Asked about the shareholding on Tuesday, Mr Wilson promised to publicly disclose it at the start of future hearings.
The franking credits inquiry is unusual in that parliamentary committees do not usually investigate opposition policies. About $160,000 in public funding is being spent on venues, accommodation and travel.
It can also be revealed Mr Wilson and Geoff Wilson are related: the MP’s great grandfather is the fund manager’s grandfather.
Labor has now called on Mr Wilson to resign as chair of the inquiry due to «scandalous and highly unethical» conduct. The brawl threatens to dint the Morrison government’s criticism of Labor’s proposed changes, which could see self-funded retirees lose up to $5 billion a year in refunds.
Mr Wilson’s parliamentary committee has travelled around Australia hearing evidence from hundreds of people concerned about what the policy could mean for their retirement incomes.
Audio of an investor-only phone call in September reveals Geoff Wilson boasted of discussions with Mr Wilson months before the public hearings began.
«We have to maintain the pressure so we get the result,» the fund manager told investors.
«I was saying it would be nice if one of the hearings could be on a day we are doing a roadshow. Then we could do a little protest, we could have our placards and we could walk down there.»
Wilson Asset Management’s «franking credit roadshow» coincided with a hearing of the parliamentary inquiry in Sydney on November 20.
«I met with a range of stakeholder groups in the lead up to the first round of hearings to promote attendance, and actively encouraged participation, including from Geoff Wilson,» Mr Wilson said in a statement.
«Many groups across Australia have been outraged by Labor’s retirees tax grab and they wanted their voices heard.»
Under an entry listed as a «shareholding», Mr Wilson’s register of parliamentary interests shows he and husband Ryan Bolger invested in a Wilson Asset-managed fund in May 2017 through the couple’s self-managed superannuation fund.
They invested in another Wilson Asset fund, WAM leaders, in December 2017.
Labor MP Matt Thistlethwaite said Mr Wilson should resign as chairman.
«Not only did he create a blatantly partisan website but it now appears he has an interest in a company that is leading the charge against Labor policies,» he said.
«That is highly unethical and it taints the inquiry.»
Labor’s shadow treasurer, Chris Bowen, also called on Mr Wilson to resign.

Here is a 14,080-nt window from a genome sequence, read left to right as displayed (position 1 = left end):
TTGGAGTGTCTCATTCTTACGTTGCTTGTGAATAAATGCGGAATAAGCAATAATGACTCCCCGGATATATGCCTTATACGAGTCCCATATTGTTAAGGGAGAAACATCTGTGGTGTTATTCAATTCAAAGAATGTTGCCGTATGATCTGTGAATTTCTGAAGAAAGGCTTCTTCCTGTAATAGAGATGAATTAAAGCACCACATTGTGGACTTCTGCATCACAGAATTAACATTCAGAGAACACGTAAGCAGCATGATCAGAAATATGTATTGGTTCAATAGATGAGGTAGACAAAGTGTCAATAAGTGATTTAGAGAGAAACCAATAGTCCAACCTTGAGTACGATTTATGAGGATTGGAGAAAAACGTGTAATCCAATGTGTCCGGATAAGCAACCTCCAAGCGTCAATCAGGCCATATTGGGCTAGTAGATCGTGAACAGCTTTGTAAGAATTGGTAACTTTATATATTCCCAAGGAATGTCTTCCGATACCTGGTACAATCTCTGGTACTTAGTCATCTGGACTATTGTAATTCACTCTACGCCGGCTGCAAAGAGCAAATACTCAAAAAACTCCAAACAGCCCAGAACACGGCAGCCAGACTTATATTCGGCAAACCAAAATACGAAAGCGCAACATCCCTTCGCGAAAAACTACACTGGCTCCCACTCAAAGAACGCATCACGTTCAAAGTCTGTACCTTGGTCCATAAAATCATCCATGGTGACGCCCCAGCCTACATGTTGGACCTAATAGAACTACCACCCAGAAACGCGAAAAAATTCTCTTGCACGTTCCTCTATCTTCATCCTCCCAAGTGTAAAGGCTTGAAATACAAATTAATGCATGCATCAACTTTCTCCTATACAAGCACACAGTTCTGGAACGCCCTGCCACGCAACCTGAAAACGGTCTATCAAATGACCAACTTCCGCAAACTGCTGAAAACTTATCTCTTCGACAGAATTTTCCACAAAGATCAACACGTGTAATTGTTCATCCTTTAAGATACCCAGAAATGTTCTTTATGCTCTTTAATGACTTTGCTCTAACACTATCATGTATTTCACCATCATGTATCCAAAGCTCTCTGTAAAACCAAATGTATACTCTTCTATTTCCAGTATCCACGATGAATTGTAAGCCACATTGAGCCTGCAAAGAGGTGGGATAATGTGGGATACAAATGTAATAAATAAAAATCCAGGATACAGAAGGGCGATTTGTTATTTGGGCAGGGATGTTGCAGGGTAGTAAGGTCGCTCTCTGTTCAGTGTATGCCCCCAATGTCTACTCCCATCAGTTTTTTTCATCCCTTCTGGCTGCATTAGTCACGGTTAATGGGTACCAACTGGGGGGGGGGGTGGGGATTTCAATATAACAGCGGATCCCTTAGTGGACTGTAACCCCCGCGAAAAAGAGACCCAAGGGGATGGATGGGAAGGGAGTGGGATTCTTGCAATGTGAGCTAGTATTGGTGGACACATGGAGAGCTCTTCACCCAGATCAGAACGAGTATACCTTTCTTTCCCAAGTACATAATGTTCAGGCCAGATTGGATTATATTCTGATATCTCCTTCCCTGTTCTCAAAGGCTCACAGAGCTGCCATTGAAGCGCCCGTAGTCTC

«The case is clear and overwhelming. It’s time for Tim Wilson to resign,» Mr Bowen said on Wednesday morning.
Geoff Wilson has told the inquiry some of his clients could lose up to $30,000 a year through Labor’s policy to strip tax refunds from retired shareholders who have not paid tax.
In a statement, Geoff Wilson said: “We have fought this policy on behalf of our 80,000 shareholders since it was announced on 27 March 2018. Modest retirees and low-income earners will be devastated by this policy and we have worked to give them a voice.»
The committee has no formal witnesses scheduled for the 12 town hall-style meetings. At one recent hearing, a government backbencher handed out Liberal Party membership forms.
The inquiry is also accompanied by the Stop the Retirement Tax website. The «Stop the Retirement Tax» slogan was first coined by Wilson Asset Management on September 20 when it launched its own online petition.
Five days later, Geoff Wilson told investors he had spoken to Mr Wilson about coordinating hearing dates. Within a month, the government’s official «Stop the Retirement Tax» website was established.
The government site and Wilson Asset Management sites use identical photos.
Mr Wilson said he was responsible for the content on the website and Geoff Wilson «was just one of many stakeholders consulted with its development to maximise its efficacy and ensure it had impact to encourage participation».
Until Sunday, the website appeared to prohibit those who did not want to sign a petition from attending the public meetings with MPs.
Geoff Wilson wrote an opinion piece for The Sydney Morning Herald and The Age on Tuesday arguing Labor would come to regret labelling the refunds as welfare for the wealthy.
Eryk Bagshaw is an economics correspondent for The Sydney Morning Herald and The Age.